Most people are not aware that the United States Supreme Court recently upheld a decision that, under Eminent Domain, the government can now condemn your home or business and force you to accept fair market value and move in order to build a new grocery store or gas station, or even to make a vacant lot, if that’s what they want to do. This can also be done with very little warning or time to make plans for an alternate place to live or relocate your business.
Here’s what Wikipedia had to say about eminent domain:
“In law, eminent domain is the power of the state to appropriate private property for its own use without the owner’s consent. Governments most commonly use the power of eminent domain when the acquisition of real property is necessary for the completion of a public project such as a road, and the owner of the required property is unwilling to negotiate a price for its sale.”
At one time, eminent domain existed to help convert blighted areas into public use areas, usually something for the good of all citizens, such as a park, an educational facility, a public building like a courthouse, or something that would benefit the entire city or area. Eminent domain is also used for government projects such as building new roads, running railway tracks, and for military expansion. Historically, this is all eminent domain was to be used for.
But now, eminent domain might just be used to build that new Target or put up a new mall, or just about anything else, provided the local government believes they can gain more tax revenue from whatever developer builds there over what you or your neighbors would pay in taxes.
Capitalism is not necessarily a bad thing, and everyone should be allowed to seek to make the most money possible, in the shortest amount of time, if that’s what they want to do. However, with projects like economic diversification, many cities are waiving taxes for a couple of years and offering discounts and incentives to big businesses to come to their cities, thus providing more jobs and a better economy for the city as a whole.
All of this sound great, right? I mean, a small city that is largely based on just one product or resource can now be diversified, and a large call center or distribution center from a prominent company comes into town, offering high paying, lower skilled and mid-management jobs and the economy in the city improves, unemployment goes down, and the company, of course, brings a lot of business to the area too.
So what’s wrong with all this?
Well, if you are willing to move out of your home in order for this business to come to town, accepting the current fair market value and no compensation for the years you have put into your home, then nothing is wrong with it.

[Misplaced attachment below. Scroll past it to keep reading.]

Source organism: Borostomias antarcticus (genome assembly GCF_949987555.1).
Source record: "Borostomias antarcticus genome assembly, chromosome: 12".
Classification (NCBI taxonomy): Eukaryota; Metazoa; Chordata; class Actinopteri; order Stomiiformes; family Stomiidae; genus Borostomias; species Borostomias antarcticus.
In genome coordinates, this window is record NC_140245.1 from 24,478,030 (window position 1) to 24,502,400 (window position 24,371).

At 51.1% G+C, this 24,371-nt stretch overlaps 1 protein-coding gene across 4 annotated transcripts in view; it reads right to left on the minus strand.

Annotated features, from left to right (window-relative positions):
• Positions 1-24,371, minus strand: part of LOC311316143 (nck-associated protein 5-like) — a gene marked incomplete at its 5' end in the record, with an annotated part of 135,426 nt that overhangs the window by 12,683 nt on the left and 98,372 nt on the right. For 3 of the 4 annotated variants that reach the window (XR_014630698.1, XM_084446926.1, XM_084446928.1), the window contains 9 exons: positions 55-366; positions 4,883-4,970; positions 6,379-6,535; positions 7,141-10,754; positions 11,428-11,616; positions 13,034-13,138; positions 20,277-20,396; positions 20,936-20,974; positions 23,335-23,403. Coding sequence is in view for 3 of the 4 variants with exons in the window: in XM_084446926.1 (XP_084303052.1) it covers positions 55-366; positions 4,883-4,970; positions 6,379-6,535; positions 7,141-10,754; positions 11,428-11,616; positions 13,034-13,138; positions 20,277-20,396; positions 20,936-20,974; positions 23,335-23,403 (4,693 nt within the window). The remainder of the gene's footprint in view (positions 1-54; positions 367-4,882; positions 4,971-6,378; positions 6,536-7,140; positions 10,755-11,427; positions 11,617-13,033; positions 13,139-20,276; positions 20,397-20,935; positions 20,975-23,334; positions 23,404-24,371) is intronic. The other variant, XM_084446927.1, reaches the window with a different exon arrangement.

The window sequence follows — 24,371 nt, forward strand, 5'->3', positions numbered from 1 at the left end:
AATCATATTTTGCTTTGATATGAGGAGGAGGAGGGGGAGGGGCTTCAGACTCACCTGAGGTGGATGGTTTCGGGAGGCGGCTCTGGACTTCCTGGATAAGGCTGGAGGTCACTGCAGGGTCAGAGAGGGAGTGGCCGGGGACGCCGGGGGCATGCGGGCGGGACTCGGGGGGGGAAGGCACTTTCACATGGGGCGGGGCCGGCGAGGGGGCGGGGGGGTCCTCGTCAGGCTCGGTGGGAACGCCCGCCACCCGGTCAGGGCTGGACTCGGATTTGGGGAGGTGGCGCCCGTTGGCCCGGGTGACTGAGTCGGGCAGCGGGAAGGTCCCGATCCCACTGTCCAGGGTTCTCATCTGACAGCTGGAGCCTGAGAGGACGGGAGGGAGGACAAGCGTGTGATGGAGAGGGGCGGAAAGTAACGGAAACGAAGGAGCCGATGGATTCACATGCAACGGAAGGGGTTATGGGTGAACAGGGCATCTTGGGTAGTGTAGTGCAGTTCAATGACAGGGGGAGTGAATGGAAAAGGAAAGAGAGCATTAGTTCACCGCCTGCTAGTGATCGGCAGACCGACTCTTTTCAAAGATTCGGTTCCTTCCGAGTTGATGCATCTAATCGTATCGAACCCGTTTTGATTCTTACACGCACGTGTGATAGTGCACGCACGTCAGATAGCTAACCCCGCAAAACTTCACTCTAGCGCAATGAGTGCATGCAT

Sometimes, in order to find the prime location at the prime price for a business to build in a city, they choose existing locations. What would you do if one of those existing locations was your home?
Your home, no matter how long you have owned it, how much money you have put into it, how many children you have raised there, or any other factor, can be seized under eminent domain, through a process called condemnation, bulldozed to the ground, and you will get a check for the fair market value of your home at the time… nothing more, nothing less-and most of the time, there’s nothing you can do to stop it.
Perhaps it’s a case of the old adage: the needs of the many outweigh the needs of the few.
In this case, the needs of the homeowner who loses their home to eminent domain do not outweigh the needs of a new strip mall.
Yet, it gets worse. It’s not just your home, it could be your business too. How do you determine the fair market value of a business? Someone may be compensated for the cost of the land or the building, but how do you compensate the small business for the loss of income? The government doesn’t have to do this. All they have to do is pay fair market value for the property, but a thriving business has a much higher value than just what the land is worth, and as you learn in real estate, location, location, location.
Perhaps if the land were to be used to truly improve the city or provide a vital service, such as building a hospital, this wouldn’t be such a bad thing, but when the government can take your home or your business and turn it over to privately owned corporations with big bucks to spend anyway, something has gone wrong.
Eminent domain is just another one of those laws that was a good thing in its time but has now outlived its usefulness and the government is able to use this existing law to pretty much do whatever it wants with land you thought you owned. You don’t own it, because in actuality, if you did, no one could take it away from you. No, in actuality, you simply rent the land from the government, who can come and take it away from you at any time.
When America begins to take away personal freedoms in the name of development, something is wrong. Eminent domain is one of those laws that, if you truly understand how it works, keeps you from being able to feel safe and secure in your own home. One day, someone may come knocking on your door and tell you that your home is not your home any longer, and give you a few months to pack up your life and move. Good news though, you’re welcome to come and visit when the new Walmart Super Center is put up where your home used to be located.